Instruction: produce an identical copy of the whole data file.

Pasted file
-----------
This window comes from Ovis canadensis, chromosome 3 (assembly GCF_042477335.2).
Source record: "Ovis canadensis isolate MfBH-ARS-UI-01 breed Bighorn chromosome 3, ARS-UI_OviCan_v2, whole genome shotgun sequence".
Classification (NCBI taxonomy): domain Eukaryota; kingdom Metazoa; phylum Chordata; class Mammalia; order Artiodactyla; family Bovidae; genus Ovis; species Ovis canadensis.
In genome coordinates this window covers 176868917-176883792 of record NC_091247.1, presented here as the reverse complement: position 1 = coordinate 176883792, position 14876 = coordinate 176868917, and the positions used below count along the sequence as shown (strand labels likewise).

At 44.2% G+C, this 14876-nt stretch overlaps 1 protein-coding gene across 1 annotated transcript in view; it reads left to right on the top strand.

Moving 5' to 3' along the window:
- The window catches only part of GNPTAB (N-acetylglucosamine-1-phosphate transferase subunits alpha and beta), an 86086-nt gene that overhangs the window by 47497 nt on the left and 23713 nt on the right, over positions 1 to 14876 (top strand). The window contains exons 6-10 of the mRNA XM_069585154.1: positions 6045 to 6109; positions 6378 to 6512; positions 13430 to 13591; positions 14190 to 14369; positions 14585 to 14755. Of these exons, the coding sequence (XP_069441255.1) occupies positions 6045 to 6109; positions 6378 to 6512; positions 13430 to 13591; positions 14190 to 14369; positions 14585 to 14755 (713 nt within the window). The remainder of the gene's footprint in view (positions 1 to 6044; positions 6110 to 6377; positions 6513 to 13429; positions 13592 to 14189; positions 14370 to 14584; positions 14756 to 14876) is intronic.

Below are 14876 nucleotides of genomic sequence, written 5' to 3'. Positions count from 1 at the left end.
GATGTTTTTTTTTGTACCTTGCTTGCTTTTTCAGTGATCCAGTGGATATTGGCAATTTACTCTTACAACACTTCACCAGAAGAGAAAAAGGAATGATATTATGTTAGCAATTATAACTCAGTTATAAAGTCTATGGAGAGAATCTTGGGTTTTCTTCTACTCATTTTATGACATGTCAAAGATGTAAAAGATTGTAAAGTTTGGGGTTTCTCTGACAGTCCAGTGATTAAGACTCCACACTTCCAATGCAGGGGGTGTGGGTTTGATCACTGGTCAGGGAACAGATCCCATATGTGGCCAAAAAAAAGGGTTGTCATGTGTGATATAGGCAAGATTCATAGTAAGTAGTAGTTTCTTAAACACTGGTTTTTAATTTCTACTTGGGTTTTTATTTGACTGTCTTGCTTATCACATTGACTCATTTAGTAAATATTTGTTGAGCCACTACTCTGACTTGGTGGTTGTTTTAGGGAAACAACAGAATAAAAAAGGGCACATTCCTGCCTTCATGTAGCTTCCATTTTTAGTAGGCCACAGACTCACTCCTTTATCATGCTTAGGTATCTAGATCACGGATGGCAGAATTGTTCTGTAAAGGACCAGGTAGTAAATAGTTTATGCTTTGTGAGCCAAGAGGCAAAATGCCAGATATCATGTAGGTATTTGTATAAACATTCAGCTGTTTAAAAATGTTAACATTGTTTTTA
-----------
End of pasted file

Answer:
This window comes from Ovis canadensis, chromosome 3 (assembly GCF_042477335.2).
Source record: "Ovis canadensis isolate MfBH-ARS-UI-01 breed Bighorn chromosome 3, ARS-UI_OviCan_v2, whole genome shotgun sequence".
Classification (NCBI taxonomy): domain Eukaryota; kingdom Metazoa; phylum Chordata; class Mammalia; order Artiodactyla; family Bovidae; genus Ovis; species Ovis canadensis.
In genome coordinates this window covers 176868917-176883792 of record NC_091247.1, presented here as the reverse complement: position 1 = coordinate 176883792, position 14876 = coordinate 176868917, and the positions used below count along the sequence as shown (strand labels likewise).

At 44.2% G+C, this 14876-nt stretch overlaps 1 protein-coding gene across 1 annotated transcript in view; it reads left to right on the top strand.

Moving 5' to 3' along the window:
- The window catches only part of GNPTAB (N-acetylglucosamine-1-phosphate transferase subunits alpha and beta), an 86086-nt gene that overhangs the window by 47497 nt on the left and 23713 nt on the right, over positions 1 to 14876 (top strand). The window contains exons 6-10 of the mRNA XM_069585154.1: positions 6045 to 6109; positions 6378 to 6512; positions 13430 to 13591; positions 14190 to 14369; positions 14585 to 14755. Of these exons, the coding sequence (XP_069441255.1) occupies positions 6045 to 6109; positions 6378 to 6512; positions 13430 to 13591; positions 14190 to 14369; positions 14585 to 14755 (713 nt within the window). The remainder of the gene's footprint in view (positions 1 to 6044; positions 6110 to 6377; positions 6513 to 13429; positions 13592 to 14189; positions 14370 to 14584; positions 14756 to 14876) is intronic.

Below are 14876 nucleotides of genomic sequence, written 5' to 3'. Positions count from 1 at the left end.
GATGTTTTTTTTTGTACCTTGCTTGCTTTTTCAGTGATCCAGTGGATATTGGCAATTTACTCTTACAACACTTCACCAGAAGAGAAAAAGGAATGATATTATGTTAGCAATTATAACTCAGTTATAAAGTCTATGGAGAGAATCTTGGGTTTTCTTCTACTCATTTTATGACATGTCAAAGATGTAAAAGATTGTAAAGTTTGGGGTTTCTCTGACAGTCCAGTGATTAAGACTCCACACTTCCAATGCAGGGGGTGTGGGTTTGATCACTGGTCAGGGAACAGATCCCATATGTGGCCAAAAAAAAGGGTTGTCATGTGTGATATAGGCAAGATTCATAGTAAGTAGTAGTTTCTTAAACACTGGTTTTTAATTTCTACTTGGGTTTTTATTTGACTGTCTTGCTTATCACATTGACTCATTTAGTAAATATTTGTTGAGCCACTACTCTGACTTGGTGGTTGTTTTAGGGAAACAACAGAATAAAAAAGGGCACATTCCTGCCTTCATGTAGCTTCCATTTTTAGTAGGCCACAGACTCACTCCTTTATCATGCTTAGGTATCTAGATCACGGATGGCAGAATTGTTCTGTAAAGGACCAGGTAGTAAATAGTTTATGCTTTGTGAGCCAAGAGGCAAAATGCCAGATATCATGTAGGTATTTGTATAAACATTCAGCTGTTTAAAAATGTTAACATTGTTTTTA